Credit Scoring Battle Brewing Between Washington Commissioner and Insurer Groups

By | July 27, 2020

Insurer groups are taking issue with push by Washington Insurance Commissioner Mike Kreidler to prohibit insurers from including information from consumer credit histories in the insurance scores used to calculate premiums for auto, homeowners, renters and life insurance policies.

Kreidler recently reached out to insurance company CEOs in a letter and urged them to stand behind their recent pledges to end discrimination and racial inequities by supporting his proposal to ban the unfair practice of using credit scoring in setting prices for auto, homeowner’s, renter’s and life insurance.

Kreidler is asking the Legislature to amend two state laws that currently allow insurance companies to help determine rates for consumers in Washington. The companies can continue to use other factors to set premiums, including age, gender, where a person lives, marital status and more, he noted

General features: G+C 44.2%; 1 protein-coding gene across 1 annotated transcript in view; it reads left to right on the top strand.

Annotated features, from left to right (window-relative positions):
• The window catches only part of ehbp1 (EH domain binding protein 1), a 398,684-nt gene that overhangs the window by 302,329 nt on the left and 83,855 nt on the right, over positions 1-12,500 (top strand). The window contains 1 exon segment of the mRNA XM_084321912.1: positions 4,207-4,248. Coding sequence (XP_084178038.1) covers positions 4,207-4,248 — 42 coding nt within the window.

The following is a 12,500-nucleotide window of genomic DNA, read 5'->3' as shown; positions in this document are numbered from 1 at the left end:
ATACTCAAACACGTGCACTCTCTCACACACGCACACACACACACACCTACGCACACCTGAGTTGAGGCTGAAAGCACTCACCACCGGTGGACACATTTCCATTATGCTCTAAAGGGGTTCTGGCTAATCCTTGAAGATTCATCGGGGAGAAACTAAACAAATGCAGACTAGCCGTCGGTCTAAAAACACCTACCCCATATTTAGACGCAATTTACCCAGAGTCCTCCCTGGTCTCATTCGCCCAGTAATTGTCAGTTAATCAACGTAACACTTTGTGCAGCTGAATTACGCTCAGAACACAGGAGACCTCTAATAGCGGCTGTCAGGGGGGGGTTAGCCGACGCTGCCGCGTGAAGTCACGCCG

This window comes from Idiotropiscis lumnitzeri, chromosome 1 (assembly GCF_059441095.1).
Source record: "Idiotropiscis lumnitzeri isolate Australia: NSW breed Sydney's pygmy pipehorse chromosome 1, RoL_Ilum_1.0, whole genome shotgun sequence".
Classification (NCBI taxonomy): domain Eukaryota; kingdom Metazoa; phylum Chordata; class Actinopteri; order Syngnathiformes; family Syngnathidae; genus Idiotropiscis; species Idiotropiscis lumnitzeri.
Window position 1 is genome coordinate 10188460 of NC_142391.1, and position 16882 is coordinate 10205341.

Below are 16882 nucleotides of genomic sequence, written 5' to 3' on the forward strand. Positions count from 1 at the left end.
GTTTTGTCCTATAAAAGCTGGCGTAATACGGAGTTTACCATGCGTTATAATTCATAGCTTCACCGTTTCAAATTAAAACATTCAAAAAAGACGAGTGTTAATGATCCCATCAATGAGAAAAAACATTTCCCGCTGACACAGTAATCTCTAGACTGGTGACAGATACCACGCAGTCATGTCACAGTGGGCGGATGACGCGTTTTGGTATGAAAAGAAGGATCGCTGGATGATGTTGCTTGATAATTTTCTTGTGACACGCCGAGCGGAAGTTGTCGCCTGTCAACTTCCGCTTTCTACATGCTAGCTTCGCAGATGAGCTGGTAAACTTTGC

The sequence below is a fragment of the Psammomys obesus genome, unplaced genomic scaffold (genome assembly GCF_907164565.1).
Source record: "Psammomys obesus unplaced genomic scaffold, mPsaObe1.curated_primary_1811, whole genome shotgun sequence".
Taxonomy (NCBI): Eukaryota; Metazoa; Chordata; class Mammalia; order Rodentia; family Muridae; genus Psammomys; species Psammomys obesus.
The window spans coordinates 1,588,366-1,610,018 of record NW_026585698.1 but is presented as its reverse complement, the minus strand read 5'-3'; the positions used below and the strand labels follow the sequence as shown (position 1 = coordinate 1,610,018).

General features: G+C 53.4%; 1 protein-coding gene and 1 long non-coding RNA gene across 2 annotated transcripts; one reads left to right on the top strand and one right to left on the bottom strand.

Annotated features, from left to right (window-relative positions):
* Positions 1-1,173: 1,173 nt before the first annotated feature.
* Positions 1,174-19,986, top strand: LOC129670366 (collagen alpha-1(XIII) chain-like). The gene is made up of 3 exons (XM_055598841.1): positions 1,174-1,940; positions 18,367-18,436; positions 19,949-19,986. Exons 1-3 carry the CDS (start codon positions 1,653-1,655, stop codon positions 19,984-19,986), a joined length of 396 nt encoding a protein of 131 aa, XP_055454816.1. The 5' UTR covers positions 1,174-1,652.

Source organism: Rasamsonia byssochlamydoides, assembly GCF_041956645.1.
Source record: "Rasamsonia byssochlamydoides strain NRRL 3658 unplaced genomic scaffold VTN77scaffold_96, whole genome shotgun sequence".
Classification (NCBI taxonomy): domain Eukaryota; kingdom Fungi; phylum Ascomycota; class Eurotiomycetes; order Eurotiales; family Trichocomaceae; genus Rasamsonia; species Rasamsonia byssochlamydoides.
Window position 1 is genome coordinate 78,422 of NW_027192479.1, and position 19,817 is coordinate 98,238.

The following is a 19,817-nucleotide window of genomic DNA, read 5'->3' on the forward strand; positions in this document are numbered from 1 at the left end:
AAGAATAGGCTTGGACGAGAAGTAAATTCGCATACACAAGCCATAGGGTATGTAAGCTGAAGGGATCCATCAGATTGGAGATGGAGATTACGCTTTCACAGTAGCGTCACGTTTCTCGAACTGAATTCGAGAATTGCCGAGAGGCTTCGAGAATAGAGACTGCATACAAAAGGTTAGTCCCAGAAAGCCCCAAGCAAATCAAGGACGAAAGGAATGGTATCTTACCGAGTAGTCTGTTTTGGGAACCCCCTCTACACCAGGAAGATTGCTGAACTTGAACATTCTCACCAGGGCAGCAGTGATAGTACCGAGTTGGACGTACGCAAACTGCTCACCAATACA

His proposal has early support and will be sponsored by Sen. Mona Das, D- Kent and Rep. Steve Kirby, D-Tacoma.

Washington Insurance Commissioner Mike Kreidler
Washington Insurance Commissioner Mike Kreidler

“Many leaders in the insurance industry have recently pledged to eliminate inequity,” Kreidler said at the time of his proposal. “My proposal is an opportunity to convert these pledges into action. People will feel the economic impact of the coronavirus pandemic for years to come. It will be extremely hard for many people to improve their credit scores or even maintain their current score. They should not be penalized for circumstances that are no fault of their own.”

The insurer groups, in their rebuttal to the proposal, argued that insurers don’t use credit scores in the same way that banks, employers, landlords or others do.